The Spanish Dancer - EYE restoration

A humorous costume drama based on the adventures of Maritana, a gypsy dancer in love with Don César de Bazan, a penniless nobleman.

The lovers inadvertently get involved in a court conspiracy devised to separate the Spanish king from his French wife. Maritana however, manages to turn the situation around using her wit and charm.

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The restoration of THE SPANISH DANCER is based on film material from four different sources:

information

  • Famous Players-Lasky Corporation, Paramount Pictures

  • US Release: 7 October 1923

  • Director: Herbert Brenon

  • Cast:
    Pola Negri (Maritana)
    Antonio Moreno
    (Don César de Bazan)
    Wallace Beery
    (King of Spain)
    Kathlyn Williams
    (Queen Isabel)
    Adolphe Menjou
    (Don Salluste)

  • Released in 9 Reels
    (2.353 mtr.)

  • Restored version is 2.185mtr.

  • A tinted 35mm nitrate print from EYE Film Institute Netherlands (1700m.) with Dutch intertitles
  • A black&white 35mm nitrate print from Cinémathèque Royale de Belgique (1690m.) with Russian intertitles.
  • A 16mm print from Photoplay Productions (570m.) with English intertitles
  • A 16mm print from Lobster Films (625m.) with French intertitles.

Each one of these prints were incomplete and of varying pictorial quality. Inspection of these elements revealed that even the most complete version that survived (EYE print) only contained 64% of the original film, when compared to the original Paramount continuity script. The print form Cinémathèque Royale de Belgique contained about 62% of the film. The 16mm prints represent a re-release version that was dramatically shortened to contain only around 60% of the original version.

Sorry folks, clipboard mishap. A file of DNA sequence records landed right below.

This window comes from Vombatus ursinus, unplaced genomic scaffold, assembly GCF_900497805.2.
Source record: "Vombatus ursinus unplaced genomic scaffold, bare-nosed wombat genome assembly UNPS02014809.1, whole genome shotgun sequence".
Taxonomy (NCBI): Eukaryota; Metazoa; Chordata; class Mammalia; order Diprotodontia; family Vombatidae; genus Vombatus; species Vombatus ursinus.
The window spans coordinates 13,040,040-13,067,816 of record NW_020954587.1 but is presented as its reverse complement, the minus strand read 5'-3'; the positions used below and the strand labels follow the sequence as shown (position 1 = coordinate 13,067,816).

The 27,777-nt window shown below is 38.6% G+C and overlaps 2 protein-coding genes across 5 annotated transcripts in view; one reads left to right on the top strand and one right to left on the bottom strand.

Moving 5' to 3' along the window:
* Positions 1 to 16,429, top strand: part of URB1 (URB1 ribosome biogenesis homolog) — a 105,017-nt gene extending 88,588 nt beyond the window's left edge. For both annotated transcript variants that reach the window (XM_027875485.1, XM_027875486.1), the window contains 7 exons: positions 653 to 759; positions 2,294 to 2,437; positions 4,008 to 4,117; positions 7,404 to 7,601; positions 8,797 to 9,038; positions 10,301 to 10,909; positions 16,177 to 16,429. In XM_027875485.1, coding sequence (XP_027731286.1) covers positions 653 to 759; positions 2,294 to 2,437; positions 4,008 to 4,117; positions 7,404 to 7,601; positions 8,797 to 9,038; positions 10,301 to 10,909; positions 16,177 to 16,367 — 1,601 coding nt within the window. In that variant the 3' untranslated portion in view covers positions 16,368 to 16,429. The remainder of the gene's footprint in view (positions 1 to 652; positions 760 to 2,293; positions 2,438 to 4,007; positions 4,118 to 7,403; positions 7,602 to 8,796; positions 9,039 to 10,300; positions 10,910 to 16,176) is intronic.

missing reels

Close comparison made it obvious that despite missing reels in the Dutch and the Russian language version, the surviving scenes in these films were complementary to each other, bringing back most of the story line. Despite the obviously inferior pictorial quality, 16mm sources were used for a number of unique scenes that were necessary for the plot development. 

All the available material was scanned, digitally restored and re-edited, reinserting the English intertitles as indicated by the script. The resulting digital intermediate was then printed back to 35mm film, using the Desmet method to reproduce the tints.

final version: not a single scene missing

The final version now contains 95% of the original script, and doesn't miss a single scene.